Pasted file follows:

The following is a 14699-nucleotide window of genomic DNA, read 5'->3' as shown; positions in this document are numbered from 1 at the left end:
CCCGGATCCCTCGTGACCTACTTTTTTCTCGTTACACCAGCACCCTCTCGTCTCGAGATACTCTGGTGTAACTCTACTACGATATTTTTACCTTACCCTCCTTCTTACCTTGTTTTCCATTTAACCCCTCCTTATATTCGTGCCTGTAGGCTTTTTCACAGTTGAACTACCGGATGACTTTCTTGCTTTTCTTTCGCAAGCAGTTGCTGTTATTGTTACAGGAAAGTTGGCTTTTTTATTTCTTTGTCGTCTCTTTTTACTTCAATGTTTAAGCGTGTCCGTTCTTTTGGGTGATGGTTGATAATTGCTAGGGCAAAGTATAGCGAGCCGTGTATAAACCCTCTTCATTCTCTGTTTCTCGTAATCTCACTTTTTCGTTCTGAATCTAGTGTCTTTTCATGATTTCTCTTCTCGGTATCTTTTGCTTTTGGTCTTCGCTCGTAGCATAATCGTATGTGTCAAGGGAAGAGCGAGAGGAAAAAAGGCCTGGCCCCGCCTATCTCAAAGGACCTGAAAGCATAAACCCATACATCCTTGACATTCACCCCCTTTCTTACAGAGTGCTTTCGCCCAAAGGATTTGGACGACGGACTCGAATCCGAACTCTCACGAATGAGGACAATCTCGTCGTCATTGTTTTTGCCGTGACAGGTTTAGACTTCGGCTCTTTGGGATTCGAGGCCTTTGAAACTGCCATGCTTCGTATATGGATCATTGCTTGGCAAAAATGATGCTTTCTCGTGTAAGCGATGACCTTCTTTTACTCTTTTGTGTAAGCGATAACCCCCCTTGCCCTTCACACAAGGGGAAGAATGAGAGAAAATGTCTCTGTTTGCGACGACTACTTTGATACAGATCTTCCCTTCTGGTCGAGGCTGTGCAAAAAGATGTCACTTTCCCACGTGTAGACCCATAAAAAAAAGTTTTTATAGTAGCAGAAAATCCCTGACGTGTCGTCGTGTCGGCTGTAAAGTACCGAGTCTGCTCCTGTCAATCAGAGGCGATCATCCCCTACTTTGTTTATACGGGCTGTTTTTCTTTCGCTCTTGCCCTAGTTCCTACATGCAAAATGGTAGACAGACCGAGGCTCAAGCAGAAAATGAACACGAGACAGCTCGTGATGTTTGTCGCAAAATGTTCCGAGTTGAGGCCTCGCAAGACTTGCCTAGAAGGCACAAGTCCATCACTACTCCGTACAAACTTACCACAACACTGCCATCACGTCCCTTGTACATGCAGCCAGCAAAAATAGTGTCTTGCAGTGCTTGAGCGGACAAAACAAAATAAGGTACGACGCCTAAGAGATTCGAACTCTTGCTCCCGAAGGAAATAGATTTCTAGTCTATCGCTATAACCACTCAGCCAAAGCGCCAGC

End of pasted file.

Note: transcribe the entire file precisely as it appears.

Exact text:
The following is a 14699-nucleotide window of genomic DNA, read 5'->3' as shown; positions in this document are numbered from 1 at the left end:
CCCGGATCCCTCGTGACCTACTTTTTTCTCGTTACACCAGCACCCTCTCGTCTCGAGATACTCTGGTGTAACTCTACTACGATATTTTTACCTTACCCTCCTTCTTACCTTGTTTTCCATTTAACCCCTCCTTATATTCGTGCCTGTAGGCTTTTTCACAGTTGAACTACCGGATGACTTTCTTGCTTTTCTTTCGCAAGCAGTTGCTGTTATTGTTACAGGAAAGTTGGCTTTTTTATTTCTTTGTCGTCTCTTTTTACTTCAATGTTTAAGCGTGTCCGTTCTTTTGGGTGATGGTTGATAATTGCTAGGGCAAAGTATAGCGAGCCGTGTATAAACCCTCTTCATTCTCTGTTTCTCGTAATCTCACTTTTTCGTTCTGAATCTAGTGTCTTTTCATGATTTCTCTTCTCGGTATCTTTTGCTTTTGGTCTTCGCTCGTAGCATAATCGTATGTGTCAAGGGAAGAGCGAGAGGAAAAAAGGCCTGGCCCCGCCTATCTCAAAGGACCTGAAAGCATAAACCCATACATCCTTGACATTCACCCCCTTTCTTACAGAGTGCTTTCGCCCAAAGGATTTGGACGACGGACTCGAATCCGAACTCTCACGAATGAGGACAATCTCGTCGTCATTGTTTTTGCCGTGACAGGTTTAGACTTCGGCTCTTTGGGATTCGAGGCCTTTGAAACTGCCATGCTTCGTATATGGATCATTGCTTGGCAAAAATGATGCTTTCTCGTGTAAGCGATGACCTTCTTTTACTCTTTTGTGTAAGCGATAACCCCCCTTGCCCTTCACACAAGGGGAAGAATGAGAGAAAATGTCTCTGTTTGCGACGACTACTTTGATACAGATCTTCCCTTCTGGTCGAGGCTGTGCAAAAAGATGTCACTTTCCCACGTGTAGACCCATAAAAAAAAGTTTTTATAGTAGCAGAAAATCCCTGACGTGTCGTCGTGTCGGCTGTAAAGTACCGAGTCTGCTCCTGTCAATCAGAGGCGATCATCCCCTACTTTGTTTATACGGGCTGTTTTTCTTTCGCTCTTGCCCTAGTTCCTACATGCAAAATGGTAGACAGACCGAGGCTCAAGCAGAAAATGAACACGAGACAGCTCGTGATGTTTGTCGCAAAATGTTCCGAGTTGAGGCCTCGCAAGACTTGCCTAGAAGGCACAAGTCCATCACTACTCCGTACAAACTTACCACAACACTGCCATCACGTCCCTTGTACATGCAGCCAGCAAAAATAGTGTCTTGCAGTGCTTGAGCGGACAAAACAAAATAAGGTACGACGCCTAAGAGATTCGAACTCTTGCTCCCGAAGGAAATAGATTTCTAGTCTATCGCTATAACCACTCAGCCAAAGCGCCAGC